Granny Gibbons

Her name was Roseanne McLafferty. She was the 10th child; born to a woman who was already 42 years old. She had 10 children of her own. One of them was my dad, Denis. Her husband James Gibbons was a farmer and he was killed by a horse when he was 50. I imagine life was hard for her but I also think her boys looked after, especially my Uncle Hughie who built a house for her after her husband died. He told me a funny story about how the worst thing he ever did was to buy her a TV. After the TV her neighbours, who visited her every day, stopped talking because they were watching TV instead. But I think she would have enjoyed the cosy thing of watching TV with her neighbours in that little cottage every day, living next to her eldest son who took over the farm, and she had an inside toilet and a bathroom too.

I didn’t meet her till she was in her 60s. I was three. She was still on the farm then, though it was after Grandaddy died. Visiting Granny Gibbons is my earliest memory. She was a tiny woman and she wore a black dress, the kind old women all over Ireland wore. Cotton with tiny flowers on it. I can still see the flowers in my minds eye. Granny wasn’t glamorous like Granny McAteer, who wore lipstick and looked in the mirror a lot. Granny Gibbons wore flat boots. Her dress might have been a pinnie that she wore over her dress.

The thing I remember most about the visit was the toilet. They didn’t have one. I must have been horrified. My mum showed my to the byre where they squatted in the trough that ran along the floor that was also full of cow dung. I couldn’t stand the smell and insisted on going out in the field instead, much to the amusement of Granny. She could have thought I was a proper little madam but she didn’t. And she didn’t get cross either. She laughed! I remember her laughter. The fun of it! She probably told her neighbours the story for years afterwards about her granddaughter from Manchester who refused to go to the toilet in the byre!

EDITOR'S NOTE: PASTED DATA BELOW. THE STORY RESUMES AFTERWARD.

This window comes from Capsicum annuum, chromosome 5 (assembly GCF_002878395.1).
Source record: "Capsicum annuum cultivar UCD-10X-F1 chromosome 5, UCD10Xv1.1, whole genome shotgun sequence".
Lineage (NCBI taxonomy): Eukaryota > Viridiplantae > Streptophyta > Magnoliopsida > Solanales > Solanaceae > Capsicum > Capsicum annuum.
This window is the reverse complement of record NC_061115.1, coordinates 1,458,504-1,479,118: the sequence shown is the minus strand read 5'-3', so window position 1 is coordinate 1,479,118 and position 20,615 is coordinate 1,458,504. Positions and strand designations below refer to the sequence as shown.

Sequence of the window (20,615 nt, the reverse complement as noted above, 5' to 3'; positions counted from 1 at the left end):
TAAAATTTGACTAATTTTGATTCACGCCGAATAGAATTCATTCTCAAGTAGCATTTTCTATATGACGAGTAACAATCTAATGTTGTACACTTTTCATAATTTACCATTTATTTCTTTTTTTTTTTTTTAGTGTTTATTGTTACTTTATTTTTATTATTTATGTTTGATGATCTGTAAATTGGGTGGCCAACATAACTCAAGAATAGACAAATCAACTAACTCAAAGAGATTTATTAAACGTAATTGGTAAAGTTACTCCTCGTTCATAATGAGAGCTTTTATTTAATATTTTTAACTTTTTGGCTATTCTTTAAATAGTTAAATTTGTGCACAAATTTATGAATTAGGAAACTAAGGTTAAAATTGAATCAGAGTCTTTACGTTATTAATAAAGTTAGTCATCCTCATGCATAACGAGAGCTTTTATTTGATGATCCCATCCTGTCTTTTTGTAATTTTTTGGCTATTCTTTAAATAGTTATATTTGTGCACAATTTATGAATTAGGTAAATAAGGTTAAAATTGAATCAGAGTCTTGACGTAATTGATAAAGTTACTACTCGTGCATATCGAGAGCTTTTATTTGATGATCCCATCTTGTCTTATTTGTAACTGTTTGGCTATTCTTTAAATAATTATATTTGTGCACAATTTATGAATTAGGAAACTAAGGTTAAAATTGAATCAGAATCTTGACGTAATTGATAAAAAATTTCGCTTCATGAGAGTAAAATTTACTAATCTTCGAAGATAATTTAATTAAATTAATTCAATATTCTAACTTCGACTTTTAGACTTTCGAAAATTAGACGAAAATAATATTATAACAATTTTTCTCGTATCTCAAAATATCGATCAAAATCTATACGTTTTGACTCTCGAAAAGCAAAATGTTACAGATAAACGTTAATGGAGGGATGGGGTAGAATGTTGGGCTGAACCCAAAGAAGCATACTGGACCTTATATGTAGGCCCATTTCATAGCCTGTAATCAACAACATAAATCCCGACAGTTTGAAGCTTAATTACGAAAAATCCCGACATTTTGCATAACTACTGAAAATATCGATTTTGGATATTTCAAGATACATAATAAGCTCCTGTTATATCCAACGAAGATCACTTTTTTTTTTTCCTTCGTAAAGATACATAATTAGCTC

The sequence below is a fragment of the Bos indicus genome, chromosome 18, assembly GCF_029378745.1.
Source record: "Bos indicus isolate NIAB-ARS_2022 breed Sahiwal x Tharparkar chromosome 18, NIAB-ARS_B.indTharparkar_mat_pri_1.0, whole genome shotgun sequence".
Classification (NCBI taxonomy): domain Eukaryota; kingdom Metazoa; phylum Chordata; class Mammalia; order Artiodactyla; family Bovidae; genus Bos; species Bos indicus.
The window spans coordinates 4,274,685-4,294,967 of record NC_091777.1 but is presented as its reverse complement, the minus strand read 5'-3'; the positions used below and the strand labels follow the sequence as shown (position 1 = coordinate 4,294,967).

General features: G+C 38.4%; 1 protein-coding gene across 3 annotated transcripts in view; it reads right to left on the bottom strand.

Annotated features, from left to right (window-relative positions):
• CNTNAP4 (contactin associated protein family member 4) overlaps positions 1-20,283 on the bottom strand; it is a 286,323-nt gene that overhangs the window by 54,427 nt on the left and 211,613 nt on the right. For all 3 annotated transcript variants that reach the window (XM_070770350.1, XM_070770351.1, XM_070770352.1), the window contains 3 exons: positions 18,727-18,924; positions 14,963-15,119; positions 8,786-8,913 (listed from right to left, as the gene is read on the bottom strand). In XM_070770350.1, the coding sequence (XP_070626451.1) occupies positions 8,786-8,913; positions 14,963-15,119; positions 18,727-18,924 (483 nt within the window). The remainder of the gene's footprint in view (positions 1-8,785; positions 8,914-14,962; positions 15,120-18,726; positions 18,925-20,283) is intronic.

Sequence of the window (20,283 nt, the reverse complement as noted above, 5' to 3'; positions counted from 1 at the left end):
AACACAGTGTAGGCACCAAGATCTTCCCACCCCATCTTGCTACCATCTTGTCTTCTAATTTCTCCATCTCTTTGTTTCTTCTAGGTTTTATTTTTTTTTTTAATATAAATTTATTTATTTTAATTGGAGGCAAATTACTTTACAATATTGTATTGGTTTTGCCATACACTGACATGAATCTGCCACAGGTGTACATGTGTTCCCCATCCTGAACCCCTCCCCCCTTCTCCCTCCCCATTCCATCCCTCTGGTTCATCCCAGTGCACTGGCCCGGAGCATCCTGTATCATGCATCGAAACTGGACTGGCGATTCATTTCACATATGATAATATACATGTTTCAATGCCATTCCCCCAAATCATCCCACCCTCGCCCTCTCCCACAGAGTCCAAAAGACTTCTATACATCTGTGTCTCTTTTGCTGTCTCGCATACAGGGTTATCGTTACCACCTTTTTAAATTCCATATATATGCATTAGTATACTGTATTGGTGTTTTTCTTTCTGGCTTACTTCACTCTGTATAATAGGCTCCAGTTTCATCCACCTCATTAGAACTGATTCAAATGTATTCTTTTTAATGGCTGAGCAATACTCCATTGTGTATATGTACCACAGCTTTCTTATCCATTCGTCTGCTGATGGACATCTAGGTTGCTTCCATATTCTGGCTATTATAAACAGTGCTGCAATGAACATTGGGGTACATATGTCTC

I never saw my granny again after that. After mum and dad split up and my mum didn’t want to see my dad. I must have asked to go back but she told me that granny was dead. Which was so crazy as we went to stay with my mums parents every year for weeks at a time. Mum must have been afraid to go to see her. Maybe she was afraid that they would judge her for leaving her husband, or maybe she was afraid they would try to persuade her to go back to him. All I remember was whenever we drove past the road that led to Aughadreena, I felt sad.

Published by Rosie Cannon Stories

I started writing poems in my early 20’s and left them on scraps of paper around the house. It wasn’t till my 40’s that I wrote my first ‘proper’ poem. I love writing, telling stories and want to use this blog for recording snippets of life; including real and sometimes magical events that unfold and unfurl right in front of us, making us laugh and cry and sometimes (when we are very lucky) both at the same time!

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